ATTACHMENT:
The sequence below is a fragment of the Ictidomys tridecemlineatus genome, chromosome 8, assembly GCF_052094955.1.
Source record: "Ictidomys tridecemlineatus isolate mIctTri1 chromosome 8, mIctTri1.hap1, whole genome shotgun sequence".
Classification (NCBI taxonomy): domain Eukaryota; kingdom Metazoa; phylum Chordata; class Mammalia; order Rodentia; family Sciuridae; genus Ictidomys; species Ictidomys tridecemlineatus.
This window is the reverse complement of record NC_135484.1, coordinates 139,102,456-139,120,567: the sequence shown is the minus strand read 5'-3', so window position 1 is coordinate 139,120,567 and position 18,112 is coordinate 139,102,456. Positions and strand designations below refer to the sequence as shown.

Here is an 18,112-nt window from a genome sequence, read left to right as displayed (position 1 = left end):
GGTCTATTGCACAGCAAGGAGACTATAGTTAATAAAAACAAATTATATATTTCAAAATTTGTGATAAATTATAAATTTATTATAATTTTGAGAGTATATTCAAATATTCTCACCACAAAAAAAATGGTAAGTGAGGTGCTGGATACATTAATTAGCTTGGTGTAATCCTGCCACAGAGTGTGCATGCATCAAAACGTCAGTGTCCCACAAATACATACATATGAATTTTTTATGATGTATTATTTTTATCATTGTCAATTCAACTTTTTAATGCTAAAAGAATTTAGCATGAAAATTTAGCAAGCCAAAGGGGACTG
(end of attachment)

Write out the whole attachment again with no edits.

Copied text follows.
The sequence below is a fragment of the Ictidomys tridecemlineatus genome, chromosome 8, assembly GCF_052094955.1.
Source record: "Ictidomys tridecemlineatus isolate mIctTri1 chromosome 8, mIctTri1.hap1, whole genome shotgun sequence".
Classification (NCBI taxonomy): domain Eukaryota; kingdom Metazoa; phylum Chordata; class Mammalia; order Rodentia; family Sciuridae; genus Ictidomys; species Ictidomys tridecemlineatus.
This window is the reverse complement of record NC_135484.1, coordinates 139,102,456-139,120,567: the sequence shown is the minus strand read 5'-3', so window position 1 is coordinate 139,120,567 and position 18,112 is coordinate 139,102,456. Positions and strand designations below refer to the sequence as shown.

Here is an 18,112-nt window from a genome sequence, read left to right as displayed (position 1 = left end):
GGTCTATTGCACAGCAAGGAGACTATAGTTAATAAAAACAAATTATATATTTCAAAATTTGTGATAAATTATAAATTTATTATAATTTTGAGAGTATATTCAAATATTCTCACCACAAAAAAAATGGTAAGTGAGGTGCTGGATACATTAATTAGCTTGGTGTAATCCTGCCACAGAGTGTGCATGCATCAAAACGTCAGTGTCCCACAAATACATACATATGAATTTTTTATGATGTATTATTTTTATCATTGTCAATTCAACTTTTTAATGCTAAAAGAATTTAGCATGAAAATTTAGCAAGCCAAAGGGGACTG